Kim Chauvin is owner of Mariah Jade Shrimp Co. She said although she supports the sales tax, she wants assurances that collected revenue would be used for its promoted intention and not wasted.
“I want to know about the transparency,” she said. “I think Morganza is a good thing because we need hurricane protection, but anytime that someone wants to throw down a tax, you need to know where the loopholes exist. I looked at this and think it is excess. I wonder what they are not telling us and why it is not specifically presented.”
Dupre said during repeated public presentations that all monies collected from this sales tax are dedicated to specific construction projects. “None of it is for administrative costs,” he said.
“I want some accountability,” Chauvin said. “I want to be assured this is going toward Morganza to the Gulf and going to the projects they named. If they have another project, they should name it. I just want to know my money is not going into somebody’s pocket or being wasted, but I need to get more information on this project before I vote. Although I support (the half-cent Morganza tax), I am not willing to tax people and not get what we are being taxed for.”
Chauvin was not alone in her concerns while at the same time supporting the proposed tax to finance the levee and floodgate system.
NAACP Terrebonne Parish Branch President Jerome Boykin said his organization is willing to endorse the half-cent sales tax for Morganza to the Gulf completion, but he would like to see greater participation of minority contractors in the construction process and even more diversity on the Terrebonne Levee Commission Board of Directors.
“This is something that has been on my mind and I’ve spoken to Reggie about it,” Boykin said. “I think [the tax] is a good idea and we need more money to help complete Morganza to the Gulf, but instead of putting it on the ballot for the [Nov. 6] presidential election, they put it on the [Dec. 8] ballot where there will be fewer voters.”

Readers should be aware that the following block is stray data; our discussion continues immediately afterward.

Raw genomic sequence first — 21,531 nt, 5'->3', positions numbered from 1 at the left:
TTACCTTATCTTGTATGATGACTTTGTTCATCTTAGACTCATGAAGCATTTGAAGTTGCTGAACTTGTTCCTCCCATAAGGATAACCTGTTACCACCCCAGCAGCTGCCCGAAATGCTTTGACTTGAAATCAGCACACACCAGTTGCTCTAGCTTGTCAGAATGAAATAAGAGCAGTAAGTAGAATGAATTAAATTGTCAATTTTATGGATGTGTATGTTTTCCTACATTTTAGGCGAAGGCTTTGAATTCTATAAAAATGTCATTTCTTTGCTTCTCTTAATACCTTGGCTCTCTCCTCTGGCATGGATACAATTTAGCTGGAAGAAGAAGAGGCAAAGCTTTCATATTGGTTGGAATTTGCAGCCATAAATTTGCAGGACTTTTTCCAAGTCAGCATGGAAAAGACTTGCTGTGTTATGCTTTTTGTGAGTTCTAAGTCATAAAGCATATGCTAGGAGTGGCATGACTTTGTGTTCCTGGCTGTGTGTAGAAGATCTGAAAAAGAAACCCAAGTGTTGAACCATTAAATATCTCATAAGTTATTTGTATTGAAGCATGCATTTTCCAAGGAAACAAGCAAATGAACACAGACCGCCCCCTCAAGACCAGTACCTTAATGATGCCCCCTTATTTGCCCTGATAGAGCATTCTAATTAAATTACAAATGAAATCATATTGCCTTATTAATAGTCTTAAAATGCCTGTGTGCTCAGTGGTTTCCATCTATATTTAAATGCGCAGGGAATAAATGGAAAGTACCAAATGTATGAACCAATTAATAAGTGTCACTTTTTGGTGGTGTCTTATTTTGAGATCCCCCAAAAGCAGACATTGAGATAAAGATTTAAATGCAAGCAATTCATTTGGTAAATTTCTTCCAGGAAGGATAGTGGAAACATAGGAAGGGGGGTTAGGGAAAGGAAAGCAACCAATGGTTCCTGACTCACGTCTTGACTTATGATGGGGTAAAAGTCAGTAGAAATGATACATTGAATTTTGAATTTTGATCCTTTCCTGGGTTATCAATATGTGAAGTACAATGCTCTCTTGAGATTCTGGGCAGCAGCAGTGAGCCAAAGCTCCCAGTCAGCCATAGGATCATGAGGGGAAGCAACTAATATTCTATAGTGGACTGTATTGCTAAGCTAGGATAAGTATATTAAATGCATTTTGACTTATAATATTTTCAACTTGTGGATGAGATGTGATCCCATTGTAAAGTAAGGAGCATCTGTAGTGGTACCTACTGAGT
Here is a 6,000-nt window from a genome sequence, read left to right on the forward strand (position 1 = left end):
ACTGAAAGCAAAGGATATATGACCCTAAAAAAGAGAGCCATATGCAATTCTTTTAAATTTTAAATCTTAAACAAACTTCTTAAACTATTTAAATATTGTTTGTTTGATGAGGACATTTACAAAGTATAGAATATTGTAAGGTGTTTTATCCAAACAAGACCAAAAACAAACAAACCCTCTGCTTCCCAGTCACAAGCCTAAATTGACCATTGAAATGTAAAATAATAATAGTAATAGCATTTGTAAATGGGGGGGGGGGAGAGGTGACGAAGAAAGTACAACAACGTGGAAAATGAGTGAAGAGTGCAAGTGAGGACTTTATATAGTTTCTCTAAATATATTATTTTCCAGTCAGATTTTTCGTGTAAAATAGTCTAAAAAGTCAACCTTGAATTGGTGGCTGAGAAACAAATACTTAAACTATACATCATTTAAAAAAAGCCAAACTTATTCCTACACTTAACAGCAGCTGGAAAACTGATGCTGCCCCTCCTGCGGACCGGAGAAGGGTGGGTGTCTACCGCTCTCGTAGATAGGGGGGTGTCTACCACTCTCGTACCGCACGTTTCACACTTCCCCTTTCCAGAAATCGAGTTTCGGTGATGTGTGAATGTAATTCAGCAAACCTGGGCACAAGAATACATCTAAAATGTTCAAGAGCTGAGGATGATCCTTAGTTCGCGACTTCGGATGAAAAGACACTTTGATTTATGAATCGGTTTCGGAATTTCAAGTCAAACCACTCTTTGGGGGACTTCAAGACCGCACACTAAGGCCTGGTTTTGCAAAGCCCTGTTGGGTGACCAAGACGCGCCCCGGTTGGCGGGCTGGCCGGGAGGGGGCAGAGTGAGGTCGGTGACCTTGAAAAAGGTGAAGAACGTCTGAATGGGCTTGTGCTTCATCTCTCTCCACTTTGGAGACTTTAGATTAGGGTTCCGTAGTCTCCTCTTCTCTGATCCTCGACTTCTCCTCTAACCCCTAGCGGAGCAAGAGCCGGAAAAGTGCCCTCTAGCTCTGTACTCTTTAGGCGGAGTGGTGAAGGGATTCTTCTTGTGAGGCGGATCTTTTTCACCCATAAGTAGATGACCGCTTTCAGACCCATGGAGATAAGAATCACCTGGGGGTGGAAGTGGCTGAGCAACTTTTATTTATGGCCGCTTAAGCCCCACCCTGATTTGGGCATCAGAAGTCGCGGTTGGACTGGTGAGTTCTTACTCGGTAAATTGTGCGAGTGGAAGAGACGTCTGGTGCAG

Boykin said such a ballot positioning might lead some to think backers of the tax were targeting only the most loyal voters, most of which are suspected to be Morganza sales tax supporters. “They are looking for lower turnout to get the tax passed,” he said. “It should have been on the ballot where you have more turnout rather than less turnout.”
Dupre said there was strategy behind placing the sales tax question on the Dec. 8 rather and the Nov. 6 ballot, but it was not what Boykin suspected.
Dupre said placing the sales tax issue on the Dec. 8 election was designed to keep it from getting lost in a larger number of ballot items. “With the presidential election and the constitutional amendments and everything, we would have been lost in the shuffle,” he said. “This issue would not get the attention it is now getting.”
“We do need levee protection in this area, and we need more money for this project,” Boykin said. “I’m for [the sales tax], but I don’t want to see them manipulate the public by when this is on the ballot. We know, based on history, not as many people are going to go out and vote after the presidential election. That’s my concern.”
“My concern is also that voter turnout will be low,” Dupre said. “I expect maybe a 20 percent turnout which means one vote on this type of election is equal to three votes in the presidential election.”